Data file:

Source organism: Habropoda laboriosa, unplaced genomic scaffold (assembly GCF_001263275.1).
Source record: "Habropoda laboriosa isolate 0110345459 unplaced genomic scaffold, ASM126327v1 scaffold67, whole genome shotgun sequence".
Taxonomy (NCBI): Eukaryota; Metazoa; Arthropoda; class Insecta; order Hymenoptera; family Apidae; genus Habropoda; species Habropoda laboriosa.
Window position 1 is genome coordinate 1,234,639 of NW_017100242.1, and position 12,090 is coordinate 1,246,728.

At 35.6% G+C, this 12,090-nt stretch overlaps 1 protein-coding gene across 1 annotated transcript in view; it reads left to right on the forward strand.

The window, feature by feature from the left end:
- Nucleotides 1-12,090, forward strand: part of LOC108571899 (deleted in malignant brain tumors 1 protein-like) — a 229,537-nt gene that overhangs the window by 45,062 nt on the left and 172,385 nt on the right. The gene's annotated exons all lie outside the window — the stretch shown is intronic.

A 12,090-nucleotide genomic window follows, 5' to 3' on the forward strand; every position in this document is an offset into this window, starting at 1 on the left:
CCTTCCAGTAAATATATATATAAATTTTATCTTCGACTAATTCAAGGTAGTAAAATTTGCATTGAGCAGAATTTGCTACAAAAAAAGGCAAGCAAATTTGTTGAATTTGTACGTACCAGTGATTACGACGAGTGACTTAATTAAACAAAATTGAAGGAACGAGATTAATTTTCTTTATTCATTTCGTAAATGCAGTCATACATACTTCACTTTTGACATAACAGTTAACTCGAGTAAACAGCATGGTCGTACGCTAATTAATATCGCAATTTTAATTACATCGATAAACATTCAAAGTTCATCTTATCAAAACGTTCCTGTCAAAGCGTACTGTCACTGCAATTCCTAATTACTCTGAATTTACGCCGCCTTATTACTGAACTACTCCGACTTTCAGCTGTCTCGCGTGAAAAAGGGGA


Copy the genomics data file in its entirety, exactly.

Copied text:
Source organism: Habropoda laboriosa, unplaced genomic scaffold (assembly GCF_001263275.1).
Source record: "Habropoda laboriosa isolate 0110345459 unplaced genomic scaffold, ASM126327v1 scaffold67, whole genome shotgun sequence".
Taxonomy (NCBI): Eukaryota; Metazoa; Arthropoda; class Insecta; order Hymenoptera; family Apidae; genus Habropoda; species Habropoda laboriosa.
Window position 1 is genome coordinate 1,234,639 of NW_017100242.1, and position 12,090 is coordinate 1,246,728.

At 35.6% G+C, this 12,090-nt stretch overlaps 1 protein-coding gene across 1 annotated transcript in view; it reads left to right on the forward strand.

The window, feature by feature from the left end:
- Nucleotides 1-12,090, forward strand: part of LOC108571899 (deleted in malignant brain tumors 1 protein-like) — a 229,537-nt gene that overhangs the window by 45,062 nt on the left and 172,385 nt on the right. The gene's annotated exons all lie outside the window — the stretch shown is intronic.

A 12,090-nucleotide genomic window follows, 5' to 3' on the forward strand; every position in this document is an offset into this window, starting at 1 on the left:
CCTTCCAGTAAATATATATATAAATTTTATCTTCGACTAATTCAAGGTAGTAAAATTTGCATTGAGCAGAATTTGCTACAAAAAAAGGCAAGCAAATTTGTTGAATTTGTACGTACCAGTGATTACGACGAGTGACTTAATTAAACAAAATTGAAGGAACGAGATTAATTTTCTTTATTCATTTCGTAAATGCAGTCATACATACTTCACTTTTGACATAACAGTTAACTCGAGTAAACAGCATGGTCGTACGCTAATTAATATCGCAATTTTAATTACATCGATAAACATTCAAAGTTCATCTTATCAAAACGTTCCTGTCAAAGCGTACTGTCACTGCAATTCCTAATTACTCTGAATTTACGCCGCCTTATTACTGAACTACTCCGACTTTCAGCTGTCTCGCGTGAAAAAGGGGA